Both my parents were born and raised in Mexico. After they married, they moved to Oakland, California, where they raised five children, two girls and three boys. I was the youngest. We lived in Oakland. My father couldn’t speak English and had a hard time finding jobs. He took whatever job was available. We were poor but happy. I remember waking up in the morning and hearing my mother singing in the kitchen all the old Mexican songs like Cielito Lindo, La Cucaracha, and Rancho Grande while cooking breakfast; she loved to sing and had a very pleasant voice. To this day, when I hear these songs, I remember her singing in the kitchen.
Whenever we kids had an argument, my mother would settle it for us and make us hug each other, and all would be fine. My mother was a happy woman and she loved hugs.
One morning I woke up and everybody was in the bedroom and my mother was lying on the bed. The entire family was around her; my mother had passed. I’ll never forget that day. I was eight years old. From that day on, our whole life changed. My father lost his job and started drinking, but he always managed to find another job. He worked hard and was a good worker. When the girls got old enough to get jobs, they moved out. Then my father and we three brothers weren’t eating right. As soon as my older brother turned eighteen, he enlisted in the U.S. Army. Two years later, my other brother turned eighteen and enlisted in the U.S. Marines. Now it was just my father and I. At night, my father would fall asleep on the couch with the radio turned up loud to a Spanish station. If I turned the radio down, he would wake up and get mad. Having nothing to do, I would go out and walk around the streets. I remember as I was walking down the sidewalk, I could see families in their houses all together and thinking how lucky some people are. Then I would return to my house, which would be dark. And I would feel lonely again.
I never excelled in school. I didn’t have to worry about my report card because my father never asked for it, so I would just sign it myself. As a result, I didn’t study at all and frequently played hookey (skipped school) with a friend. My grades were very poor.
My older sister found out about my living conditions and went through the court system to legally adopt me; she became my custodian. I went to live with her and her husband. While I lived with them, I learned a lot of important things, such as how to conduct myself in public, dress properly, use good manners, and speak properly. I learned that people judge you by the way you dress and your body language. I also learned that it is important to listen carefully to what people say.
I got along just fine with my brother-in-law. He had a tremendous personality and could talk to everyone as if he knew them for years. After watching and being with him, I picked up some of his style in meeting people. Living with them really changed my life.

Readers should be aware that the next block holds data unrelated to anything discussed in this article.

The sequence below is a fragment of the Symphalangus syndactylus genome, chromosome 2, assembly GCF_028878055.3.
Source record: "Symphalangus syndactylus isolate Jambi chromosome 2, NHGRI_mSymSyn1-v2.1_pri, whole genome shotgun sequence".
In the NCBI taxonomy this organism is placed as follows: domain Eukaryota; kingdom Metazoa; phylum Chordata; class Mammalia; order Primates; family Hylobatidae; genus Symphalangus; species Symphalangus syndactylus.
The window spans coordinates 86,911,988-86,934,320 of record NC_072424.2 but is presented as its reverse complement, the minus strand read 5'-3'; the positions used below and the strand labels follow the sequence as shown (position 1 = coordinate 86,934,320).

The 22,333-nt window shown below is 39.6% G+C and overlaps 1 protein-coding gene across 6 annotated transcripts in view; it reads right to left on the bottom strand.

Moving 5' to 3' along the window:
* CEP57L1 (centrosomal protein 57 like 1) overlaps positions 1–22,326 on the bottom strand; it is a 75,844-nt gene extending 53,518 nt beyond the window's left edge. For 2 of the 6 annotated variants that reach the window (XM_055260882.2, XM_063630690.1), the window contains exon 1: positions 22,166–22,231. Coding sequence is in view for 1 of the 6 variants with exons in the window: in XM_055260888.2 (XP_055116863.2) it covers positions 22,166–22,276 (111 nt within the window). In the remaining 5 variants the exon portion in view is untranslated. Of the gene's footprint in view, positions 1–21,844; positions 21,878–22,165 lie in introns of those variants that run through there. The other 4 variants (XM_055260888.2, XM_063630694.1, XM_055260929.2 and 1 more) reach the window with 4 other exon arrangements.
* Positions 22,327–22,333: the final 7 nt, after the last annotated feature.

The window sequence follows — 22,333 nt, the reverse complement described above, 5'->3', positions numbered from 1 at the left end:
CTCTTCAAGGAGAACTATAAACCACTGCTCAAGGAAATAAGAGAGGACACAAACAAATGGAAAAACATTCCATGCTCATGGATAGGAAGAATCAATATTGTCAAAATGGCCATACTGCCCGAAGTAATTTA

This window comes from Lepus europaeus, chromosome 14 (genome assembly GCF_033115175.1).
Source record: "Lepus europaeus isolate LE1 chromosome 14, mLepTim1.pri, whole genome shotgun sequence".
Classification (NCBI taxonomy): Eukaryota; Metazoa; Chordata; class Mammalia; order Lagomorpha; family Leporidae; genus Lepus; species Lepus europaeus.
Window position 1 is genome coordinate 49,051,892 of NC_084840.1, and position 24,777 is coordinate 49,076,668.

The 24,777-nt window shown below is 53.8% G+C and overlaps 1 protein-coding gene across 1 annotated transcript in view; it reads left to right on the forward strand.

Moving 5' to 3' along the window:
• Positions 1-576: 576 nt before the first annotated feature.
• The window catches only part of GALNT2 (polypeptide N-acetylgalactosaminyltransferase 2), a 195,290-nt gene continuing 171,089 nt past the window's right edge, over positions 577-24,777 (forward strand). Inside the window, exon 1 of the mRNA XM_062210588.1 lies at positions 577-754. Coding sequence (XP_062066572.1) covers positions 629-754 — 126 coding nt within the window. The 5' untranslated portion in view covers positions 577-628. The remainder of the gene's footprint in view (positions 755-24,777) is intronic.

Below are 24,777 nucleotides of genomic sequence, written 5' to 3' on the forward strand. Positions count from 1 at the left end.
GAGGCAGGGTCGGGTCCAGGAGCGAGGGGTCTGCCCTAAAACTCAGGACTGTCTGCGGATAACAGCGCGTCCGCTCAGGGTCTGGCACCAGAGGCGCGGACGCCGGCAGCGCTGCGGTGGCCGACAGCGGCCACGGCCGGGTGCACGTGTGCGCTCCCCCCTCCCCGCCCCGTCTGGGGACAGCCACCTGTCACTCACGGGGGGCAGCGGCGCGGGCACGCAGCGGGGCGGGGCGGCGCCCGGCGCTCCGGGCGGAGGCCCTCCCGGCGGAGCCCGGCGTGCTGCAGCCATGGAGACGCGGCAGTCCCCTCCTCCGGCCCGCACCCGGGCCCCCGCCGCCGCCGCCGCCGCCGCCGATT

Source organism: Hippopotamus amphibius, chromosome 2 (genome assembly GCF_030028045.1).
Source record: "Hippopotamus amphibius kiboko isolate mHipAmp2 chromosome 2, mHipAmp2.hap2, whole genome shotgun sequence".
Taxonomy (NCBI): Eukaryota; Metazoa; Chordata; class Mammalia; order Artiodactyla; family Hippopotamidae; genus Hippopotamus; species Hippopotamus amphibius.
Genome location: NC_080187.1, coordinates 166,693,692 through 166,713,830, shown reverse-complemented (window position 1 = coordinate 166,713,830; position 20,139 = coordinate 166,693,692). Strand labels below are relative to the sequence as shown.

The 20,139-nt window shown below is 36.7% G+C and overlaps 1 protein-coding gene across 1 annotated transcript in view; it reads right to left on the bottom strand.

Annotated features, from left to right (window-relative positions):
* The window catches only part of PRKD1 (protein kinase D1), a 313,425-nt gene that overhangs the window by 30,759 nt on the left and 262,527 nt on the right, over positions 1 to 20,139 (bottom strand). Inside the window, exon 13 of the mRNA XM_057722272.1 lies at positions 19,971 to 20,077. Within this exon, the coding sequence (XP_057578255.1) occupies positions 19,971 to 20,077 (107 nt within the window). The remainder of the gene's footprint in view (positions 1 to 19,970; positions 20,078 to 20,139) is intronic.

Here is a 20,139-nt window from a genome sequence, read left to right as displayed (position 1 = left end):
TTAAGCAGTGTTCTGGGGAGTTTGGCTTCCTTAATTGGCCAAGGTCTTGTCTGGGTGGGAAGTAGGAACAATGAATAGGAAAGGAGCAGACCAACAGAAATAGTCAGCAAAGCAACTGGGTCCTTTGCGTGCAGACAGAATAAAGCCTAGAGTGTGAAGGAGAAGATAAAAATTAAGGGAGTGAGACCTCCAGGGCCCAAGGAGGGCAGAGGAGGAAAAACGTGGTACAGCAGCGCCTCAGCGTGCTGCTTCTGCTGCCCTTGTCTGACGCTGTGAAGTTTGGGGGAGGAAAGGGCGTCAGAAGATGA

When I turned nineteen, I enlisted in U.S. Army. I volunteered for jump school (paratrooper training). It was very difficult (approximately half the class dropped out) but I made it and got my Airborne wings. About a year later I was accepted for Ranger training. The training was rigorous; out of fifty candidates only nine of us graduated. I really felt good about myself; I was an Airborne Ranger!! What did I have to show for it? A feeling of pride and contentment for having done something that wasn’t easy.
After serving three good years in the service, I received my honorable discharge and returned to Oakland.
At my sister’s suggestion, I used the GI Bill to attend and graduate from Barber College. While I was going to Barber College I met Gina, a wonderful woman. It was love at first sight. And yes! We got married. My sister really liked Gina. She said Gina was good for me, and she had never seen me so happy before.
After I served a two-year apprenticeship, I passed a difficult state board exam and became a Master Barber. I then opened my own barber shop. Business thrived. I had to hire another barber. I really enjoyed barbering. I met a lot of interesting people with different trades.
Gina and I bought a home. And now we have three great daughters, (who got good report cards, signed by me!), three great sons-in-law, and three grand-children, twin boys and one granddaughter. When I see my family we always give each other big hugs. To this day, I still hug my three daughters and grandchildren as if they were five years old.
A few years ago, I enrolled in the Literacy Plus Program. I have really improved my skills in reading, writing and spelling, and have learned how to use the computer. I know I waited too long. I should have looked into it a long time ago. But it’s never too late, and I’m really happy I did it. It’s helped me so much. My advice to people is, don’t wait. Do it now!!
Currently, I’m enjoying a healthy and happy retirement. Life is good!
Ruben. "From Rags to Riches" Our Words, Our Voices. Vol. 3. Hayward: Literacy Plus Council, 2015. 19-22. Print.